Daisy Edmonds loves an adventure. So when the 8-year-old spotted the “desert adventure awaits” T-shirt with her mom at a British big-box store, she looked for one in a color she liked.
And that’s when she started getting annoyed.
She realized she had been going through racks of boys clothing that encouraged imagination and heroism. But the T-shirts for girls right next to them bore entirely different messages, ones about feeling “beautiful” and “fabulous.”
“It’s unfair, because everyone thinks that girls should just be pretty and boys should just be adventurous,” Daisy tells her mother in a video she originally posted on Facebook that has since gone viral. “I think that is wrong. Why should boys and girls clothes even be separated, because we’re just as good as each other.”
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Daisy points out one of the girls’ shirts that simply says, “Hey,” in pink-and-black block lettering.
“’Hey?’ What is that even supposed to mean? I don’t find that inspiring. What part of ‘hey,’ is great? I don’t get it,” she says, while wearing a martial arts uniform from the class she had just finished.
Beck Edmonds said she recorded her daughter’s observations on a recent Saturday morning as the two ducked inside a café at a Tesco superstore to kill time as one of Daisy’s little sisters attended a birthday party.
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The family lives far from relatives in Cotswold, a south central region of England, so Edmonds said she recorded Daisy's mild rant with the intent to post it on a Facebook page she created to help keep in touch with relatives.
“I put it online for my mum to watch because I thought it was funny, and I was proud of her for having an opinion, and the next thing we know, our local paper saw it,” Edmonds told TODAY.
Within a week, the video went viral. It now has more than 1.7 million views and nearly 19,000 shares.
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Edmonds, who has two other daughters, ages 6 and 2, said the family frequently talks about subjects that affect young girls, both domestically and around the world in more repressive nations.
“I certainly didn’t tell her (Daisy) what to say, but we often do talk about subjects like body image and Photoshop and makeup and affection," she said.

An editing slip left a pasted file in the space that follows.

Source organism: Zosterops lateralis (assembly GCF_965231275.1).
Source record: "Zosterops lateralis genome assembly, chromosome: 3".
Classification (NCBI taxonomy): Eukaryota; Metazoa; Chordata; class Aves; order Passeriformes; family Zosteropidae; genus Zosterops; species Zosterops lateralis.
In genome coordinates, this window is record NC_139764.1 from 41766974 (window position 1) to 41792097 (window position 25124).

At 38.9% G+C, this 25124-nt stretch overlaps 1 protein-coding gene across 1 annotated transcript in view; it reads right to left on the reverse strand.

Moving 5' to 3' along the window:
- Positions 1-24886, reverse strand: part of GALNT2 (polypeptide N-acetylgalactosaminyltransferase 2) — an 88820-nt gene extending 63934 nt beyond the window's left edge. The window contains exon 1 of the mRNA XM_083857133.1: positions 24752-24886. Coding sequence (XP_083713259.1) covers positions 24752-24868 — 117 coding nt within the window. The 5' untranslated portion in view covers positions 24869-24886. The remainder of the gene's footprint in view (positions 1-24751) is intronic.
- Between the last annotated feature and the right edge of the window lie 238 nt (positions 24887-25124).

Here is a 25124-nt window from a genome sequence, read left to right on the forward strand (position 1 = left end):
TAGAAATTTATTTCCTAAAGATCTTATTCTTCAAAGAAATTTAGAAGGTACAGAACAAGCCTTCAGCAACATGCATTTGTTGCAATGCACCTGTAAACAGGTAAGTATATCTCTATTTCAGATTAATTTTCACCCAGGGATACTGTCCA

All of her girls enjoy having their hair done and pretending with makeup, but they also understand "all that stuff is just really good fun, almost like costumes and dress up," said Edmonds, who noted that having daughters "made me notice casual sexism in a way that I’ve never ever noticed before I had kids."
Edmonds said she reached out three times through Twitter to Tesco, the superstore she and her daughter were in, to get company feedback on Daisy's observations. She said the store failed to respond until after a local British reporter reached out to the company.
In a statement, the company said, "We stock a wide variety of clothes suitable for girls and boys and listen to the views of our customers when reviewing our range.”
Edmonds said a representative also reached out to her family offering to send Daisy sample clothing to “assure her that new styles will be arriving stores shortly.”
Responding to some social media critics, Edmonds acknowledged that potentially sexist or gender-specific marketing may not be as a significant problem such as war or world hunger.
"But I don't want my 8-year daughter going to bed at night crying about world poverty and human trafficking," she said. Instead, she's sticking with age-appropriate issues her daughter can understand.
“It just prepares them to be able to take on issues that actually matter when they’re older and when they’re capable of coping emotionally with them,” she said. “The T-shirts may not really matter, but the question is, can you get little kids to look at something and say, ‘Is it fair, or is it not fair? Is it just, or unjust? Because then, when it matters, they will know that their voice counts and that they are equipped to have an opinion."
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